• U.S. coastal flood risk on the rise ten years after Hurricane Katrina

    A decade after Hurricane Katrina caused $41 billion in property and casualty insurance losses, the most expensive catastrophe ever experienced by the global insurance industry, rising sea levels are driving up expected economic and insurance losses from hurricane-driven storm surge in coastal cities across the United States. Rising sea levels contributing to increased risk of severe economic damage from flood following a hurricane – and Miami, New York, and Tampa now face greater risk than New Orleans.

  • Community-based flood insurance offers benefits, faces challenges

    Community-based flood insurance — a single insurance policy that in theory would cover an entire community — may create new opportunities to reduce flood losses and enhance the likelihood of communities paying more attention to flood risk mitigation, says a new National Academies report. This option for providing flood insurance, however, would not provide the sole solution for all of the nation’s flood insurance challenges.

  • 2014 uncertainty over renewal of Terrorism Risk Insurance Act changed consumer behavior

    Terrorism insurance take-up rates dropped off toward the end of 2014, due to the anxiety stemming from the unexpected expiration of the Terrorism Risk Insurance Program Reauthorization Act (TRIPRA). Through much of 2014, there was uncertainty whether Congress would renew the program, which initially passed in the wake of the 9/11 terrorist attacks. This uncertainty led customers, and potential customers, to change their insurance buying plans.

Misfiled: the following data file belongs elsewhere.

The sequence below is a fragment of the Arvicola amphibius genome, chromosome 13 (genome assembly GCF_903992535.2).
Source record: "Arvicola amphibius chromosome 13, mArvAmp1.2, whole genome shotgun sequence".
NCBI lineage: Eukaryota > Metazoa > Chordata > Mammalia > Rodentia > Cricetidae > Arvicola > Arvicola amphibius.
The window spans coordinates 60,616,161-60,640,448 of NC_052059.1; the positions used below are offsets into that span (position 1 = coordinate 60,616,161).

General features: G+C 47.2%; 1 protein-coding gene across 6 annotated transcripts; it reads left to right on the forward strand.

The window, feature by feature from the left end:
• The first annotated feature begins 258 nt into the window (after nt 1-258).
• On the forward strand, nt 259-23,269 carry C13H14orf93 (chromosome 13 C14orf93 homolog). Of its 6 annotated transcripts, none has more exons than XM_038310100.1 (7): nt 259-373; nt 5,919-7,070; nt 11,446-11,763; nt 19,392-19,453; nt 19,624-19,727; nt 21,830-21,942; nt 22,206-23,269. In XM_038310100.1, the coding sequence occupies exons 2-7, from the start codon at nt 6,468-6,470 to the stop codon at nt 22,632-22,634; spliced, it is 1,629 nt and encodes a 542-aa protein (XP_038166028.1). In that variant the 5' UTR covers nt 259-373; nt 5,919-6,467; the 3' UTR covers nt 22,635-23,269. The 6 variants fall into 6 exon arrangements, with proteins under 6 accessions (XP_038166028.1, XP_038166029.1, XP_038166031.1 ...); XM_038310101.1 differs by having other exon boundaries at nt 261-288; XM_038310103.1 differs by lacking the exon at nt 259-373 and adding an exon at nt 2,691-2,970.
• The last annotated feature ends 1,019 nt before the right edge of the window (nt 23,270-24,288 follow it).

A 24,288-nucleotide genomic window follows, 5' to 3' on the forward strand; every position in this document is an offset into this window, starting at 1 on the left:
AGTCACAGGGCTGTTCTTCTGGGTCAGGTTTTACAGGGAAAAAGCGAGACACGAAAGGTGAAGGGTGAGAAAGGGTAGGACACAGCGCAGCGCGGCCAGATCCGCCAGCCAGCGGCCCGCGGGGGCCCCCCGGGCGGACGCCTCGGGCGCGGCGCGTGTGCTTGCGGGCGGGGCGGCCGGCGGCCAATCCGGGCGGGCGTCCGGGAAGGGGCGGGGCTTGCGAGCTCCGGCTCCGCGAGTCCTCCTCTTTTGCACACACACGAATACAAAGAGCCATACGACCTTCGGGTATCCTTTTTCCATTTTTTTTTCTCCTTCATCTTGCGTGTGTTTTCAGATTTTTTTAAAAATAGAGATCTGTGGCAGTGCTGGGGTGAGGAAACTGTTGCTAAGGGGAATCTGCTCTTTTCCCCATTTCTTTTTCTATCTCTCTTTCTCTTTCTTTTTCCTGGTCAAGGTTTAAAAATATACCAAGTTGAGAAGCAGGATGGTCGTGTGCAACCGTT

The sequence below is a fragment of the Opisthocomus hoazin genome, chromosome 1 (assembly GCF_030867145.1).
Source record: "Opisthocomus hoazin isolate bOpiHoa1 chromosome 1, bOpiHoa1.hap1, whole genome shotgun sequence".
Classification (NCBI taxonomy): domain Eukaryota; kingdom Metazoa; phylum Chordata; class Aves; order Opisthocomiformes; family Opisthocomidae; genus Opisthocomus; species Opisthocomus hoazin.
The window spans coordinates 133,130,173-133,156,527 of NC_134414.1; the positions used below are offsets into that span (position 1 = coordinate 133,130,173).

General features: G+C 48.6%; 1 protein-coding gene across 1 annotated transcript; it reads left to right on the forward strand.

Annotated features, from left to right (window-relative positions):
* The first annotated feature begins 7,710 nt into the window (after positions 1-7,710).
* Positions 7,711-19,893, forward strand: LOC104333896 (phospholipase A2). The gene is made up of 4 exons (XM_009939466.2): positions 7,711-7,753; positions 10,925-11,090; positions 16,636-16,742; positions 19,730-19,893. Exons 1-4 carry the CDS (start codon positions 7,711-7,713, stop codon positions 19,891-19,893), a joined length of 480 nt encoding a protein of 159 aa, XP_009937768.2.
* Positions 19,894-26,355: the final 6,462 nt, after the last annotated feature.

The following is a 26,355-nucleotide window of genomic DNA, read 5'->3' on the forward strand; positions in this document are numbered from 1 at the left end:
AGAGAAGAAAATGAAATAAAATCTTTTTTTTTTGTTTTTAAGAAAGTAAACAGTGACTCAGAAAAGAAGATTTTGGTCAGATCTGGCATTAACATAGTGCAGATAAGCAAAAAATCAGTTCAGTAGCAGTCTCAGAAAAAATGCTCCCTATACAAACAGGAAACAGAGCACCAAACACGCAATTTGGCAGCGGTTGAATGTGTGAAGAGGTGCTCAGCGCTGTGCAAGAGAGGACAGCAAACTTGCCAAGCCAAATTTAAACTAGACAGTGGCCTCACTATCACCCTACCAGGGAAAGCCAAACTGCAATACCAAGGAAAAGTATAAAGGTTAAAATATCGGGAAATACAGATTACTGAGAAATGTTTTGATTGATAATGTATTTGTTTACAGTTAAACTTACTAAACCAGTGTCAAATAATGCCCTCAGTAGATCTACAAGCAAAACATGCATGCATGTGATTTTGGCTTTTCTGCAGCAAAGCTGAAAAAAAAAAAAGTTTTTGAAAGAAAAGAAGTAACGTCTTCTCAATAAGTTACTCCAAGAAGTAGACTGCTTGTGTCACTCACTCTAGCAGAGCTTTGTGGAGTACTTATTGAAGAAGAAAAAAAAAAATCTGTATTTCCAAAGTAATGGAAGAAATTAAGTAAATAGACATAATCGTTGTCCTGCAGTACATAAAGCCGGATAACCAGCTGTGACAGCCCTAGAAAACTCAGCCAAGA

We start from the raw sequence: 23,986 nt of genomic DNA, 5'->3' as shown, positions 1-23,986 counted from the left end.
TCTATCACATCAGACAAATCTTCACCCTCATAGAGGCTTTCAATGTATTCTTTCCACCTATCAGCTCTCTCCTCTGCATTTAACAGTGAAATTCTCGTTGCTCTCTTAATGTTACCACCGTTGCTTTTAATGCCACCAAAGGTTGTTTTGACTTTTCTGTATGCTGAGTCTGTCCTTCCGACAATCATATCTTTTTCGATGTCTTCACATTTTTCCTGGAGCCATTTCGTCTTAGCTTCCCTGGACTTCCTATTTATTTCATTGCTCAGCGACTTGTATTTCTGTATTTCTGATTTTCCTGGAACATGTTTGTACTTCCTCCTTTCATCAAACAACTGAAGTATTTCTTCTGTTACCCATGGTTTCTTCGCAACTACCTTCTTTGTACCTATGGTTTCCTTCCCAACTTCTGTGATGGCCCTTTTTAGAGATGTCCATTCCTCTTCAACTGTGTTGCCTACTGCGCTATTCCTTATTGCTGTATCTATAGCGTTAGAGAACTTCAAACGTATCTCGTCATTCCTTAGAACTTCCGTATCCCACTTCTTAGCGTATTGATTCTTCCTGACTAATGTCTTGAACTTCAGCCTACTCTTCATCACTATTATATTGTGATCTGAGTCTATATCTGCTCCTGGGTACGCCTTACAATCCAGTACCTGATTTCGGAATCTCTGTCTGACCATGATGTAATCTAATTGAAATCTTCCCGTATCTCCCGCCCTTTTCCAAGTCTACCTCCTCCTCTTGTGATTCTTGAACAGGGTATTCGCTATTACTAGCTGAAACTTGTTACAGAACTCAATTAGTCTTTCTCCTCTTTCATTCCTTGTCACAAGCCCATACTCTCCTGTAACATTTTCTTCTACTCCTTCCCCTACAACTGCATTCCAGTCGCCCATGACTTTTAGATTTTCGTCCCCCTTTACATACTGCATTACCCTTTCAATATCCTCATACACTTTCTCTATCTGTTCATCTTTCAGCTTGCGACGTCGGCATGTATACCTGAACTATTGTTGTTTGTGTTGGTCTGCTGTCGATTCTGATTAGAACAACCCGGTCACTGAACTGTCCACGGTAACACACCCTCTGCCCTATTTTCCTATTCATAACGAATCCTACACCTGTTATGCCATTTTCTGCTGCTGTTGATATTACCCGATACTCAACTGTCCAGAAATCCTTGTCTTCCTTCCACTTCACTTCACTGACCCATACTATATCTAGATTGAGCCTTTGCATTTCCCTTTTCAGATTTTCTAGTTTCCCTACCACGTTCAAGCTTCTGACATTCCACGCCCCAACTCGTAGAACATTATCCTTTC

• Tying insurance rates to flood risk for low-lying structures

    Current methods used by the National Flood Insurance Program for setting risk-based insurance rates do not fully capture the flood risk for low-lying structures, which are more likely to incur losses because they are subject to longer duration and greater depth of flooding and are flooded more frequently and by smaller flood events, says a new report from the National Research Council. The report offers alternative approaches for calculating risk-based premiums for these structures, ranging from incremental changes to current methods to a complete overhaul of the system, although it does not recommend which approach the NFIP should adopt or what the new rates should be.

  • Underwriters of cyberinsurance policies need better understanding of cyber risks

    Demand for insurance that covers an ever-increasing range of cyberattacks is growing and evolving rapidly, and a number of insurance companies are seeking advice through sponsored events that can gradually educate their work forces. At Standard & Poor’s Rating Services 2015 Insurance Conference last week, a panel of insurance experts stressed the importance of insurance underwriters gaining a better understanding of cyber risks in order to make better property and risk assessments.

  • Overstretched global food system vulnerable to disruptive shocks: Lloyd's report